The risks faced by healthcare workers treating patients with viruses that can be transmitted through the air have been highlighted in research published by the Institution of Occupational Safety and Health (IOSH).
Researchers from University Hospitals of Leicester NHS Trust and Turku University of Applied Sciences in Finland examined how different forms of ventilation can protect those treating patients.
The study, Reducing aerosol infection risk in hospital patient care, found that, if the healthcare worker is leaning over a patient lying on a bed in an isolation room – for example, to check blood pressure, pulse rate of temperature – the air the patient breathes out flows directly towards them.
In a room with mixing ventilation, this therefore meant their exposure level rose by up to six times, significantly increasing their chance of infection.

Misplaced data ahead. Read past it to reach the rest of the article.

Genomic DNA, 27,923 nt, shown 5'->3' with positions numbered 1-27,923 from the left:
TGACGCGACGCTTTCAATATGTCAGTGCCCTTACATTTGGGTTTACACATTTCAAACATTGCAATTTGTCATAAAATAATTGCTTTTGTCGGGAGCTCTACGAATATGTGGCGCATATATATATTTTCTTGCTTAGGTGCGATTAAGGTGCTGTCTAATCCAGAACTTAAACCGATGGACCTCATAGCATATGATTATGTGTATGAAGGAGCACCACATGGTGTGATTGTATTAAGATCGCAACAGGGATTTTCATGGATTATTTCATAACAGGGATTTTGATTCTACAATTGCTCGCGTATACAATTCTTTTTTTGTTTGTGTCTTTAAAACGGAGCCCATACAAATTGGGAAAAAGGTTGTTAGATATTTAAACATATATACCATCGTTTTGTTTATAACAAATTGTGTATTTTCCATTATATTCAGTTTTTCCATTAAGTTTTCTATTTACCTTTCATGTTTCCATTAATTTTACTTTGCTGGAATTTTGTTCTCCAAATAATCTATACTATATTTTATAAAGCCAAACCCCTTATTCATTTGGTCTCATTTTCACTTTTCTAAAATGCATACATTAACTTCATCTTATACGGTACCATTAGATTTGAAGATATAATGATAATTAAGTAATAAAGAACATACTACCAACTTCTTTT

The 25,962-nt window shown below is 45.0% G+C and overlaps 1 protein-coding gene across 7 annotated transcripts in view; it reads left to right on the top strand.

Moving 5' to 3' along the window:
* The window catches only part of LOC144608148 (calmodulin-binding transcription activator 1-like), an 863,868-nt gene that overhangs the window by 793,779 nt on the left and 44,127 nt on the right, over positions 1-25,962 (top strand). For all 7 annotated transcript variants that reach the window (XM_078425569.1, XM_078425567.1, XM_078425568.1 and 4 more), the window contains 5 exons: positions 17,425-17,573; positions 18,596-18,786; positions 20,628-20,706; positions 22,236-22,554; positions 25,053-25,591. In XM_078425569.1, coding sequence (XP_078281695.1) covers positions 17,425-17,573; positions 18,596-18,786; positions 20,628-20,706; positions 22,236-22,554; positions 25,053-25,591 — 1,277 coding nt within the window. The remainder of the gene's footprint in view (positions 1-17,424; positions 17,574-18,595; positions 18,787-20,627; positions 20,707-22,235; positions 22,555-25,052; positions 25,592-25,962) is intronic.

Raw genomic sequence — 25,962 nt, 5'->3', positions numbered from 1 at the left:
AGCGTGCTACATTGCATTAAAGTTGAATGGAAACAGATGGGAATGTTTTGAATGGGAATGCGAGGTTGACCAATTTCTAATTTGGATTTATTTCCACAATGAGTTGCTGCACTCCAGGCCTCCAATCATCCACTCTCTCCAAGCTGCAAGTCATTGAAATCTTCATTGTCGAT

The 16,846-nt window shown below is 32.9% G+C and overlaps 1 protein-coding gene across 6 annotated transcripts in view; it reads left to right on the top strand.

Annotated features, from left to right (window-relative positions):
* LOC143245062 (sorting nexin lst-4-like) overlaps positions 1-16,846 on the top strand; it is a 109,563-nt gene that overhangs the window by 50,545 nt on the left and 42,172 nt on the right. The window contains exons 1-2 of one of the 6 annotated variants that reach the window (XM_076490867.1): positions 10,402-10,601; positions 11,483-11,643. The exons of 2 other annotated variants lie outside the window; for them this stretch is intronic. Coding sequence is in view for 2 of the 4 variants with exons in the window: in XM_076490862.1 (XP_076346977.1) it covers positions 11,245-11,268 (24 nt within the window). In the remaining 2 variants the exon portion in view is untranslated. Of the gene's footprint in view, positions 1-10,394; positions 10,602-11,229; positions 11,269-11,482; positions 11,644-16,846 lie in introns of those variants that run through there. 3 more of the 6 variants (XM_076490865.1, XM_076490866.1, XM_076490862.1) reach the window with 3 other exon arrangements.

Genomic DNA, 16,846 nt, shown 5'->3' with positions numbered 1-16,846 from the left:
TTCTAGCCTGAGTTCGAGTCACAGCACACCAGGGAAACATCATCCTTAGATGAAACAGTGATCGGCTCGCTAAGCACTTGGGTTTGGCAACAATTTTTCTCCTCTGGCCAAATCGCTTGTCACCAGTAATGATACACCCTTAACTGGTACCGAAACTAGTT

Mary Ogungbeje, occupational safety and health research manager at IOSH, said: “This important research highlights the risks that healthcare workers face when they are treating patients infected with airborne viruses as well as how these risks can be managed.
“Our study suggests that some forms of ventilation, particularly local downward ventilation, can be efficient in managing the risks together with the use of personal protective equipment. We hope, therefore, that further research will be conducted to build on these findings and help protect many healthcare workers from being exposed to viruses and potentially becoming ill.”
The research also found that the use of nebulisers and oxygen masks with side vents by patients may pose additional risks to healthcare workers.
Ideally, they should not enter the room while such therapy is ongoing for a patient with a confirmed respiratory infection – except to turn on or turn off such treatment. If they do have to enter the room during such treatment, they should regard this as an exposure to a potential virus and wear an FFP2 or FFP3 mask, the study recommended.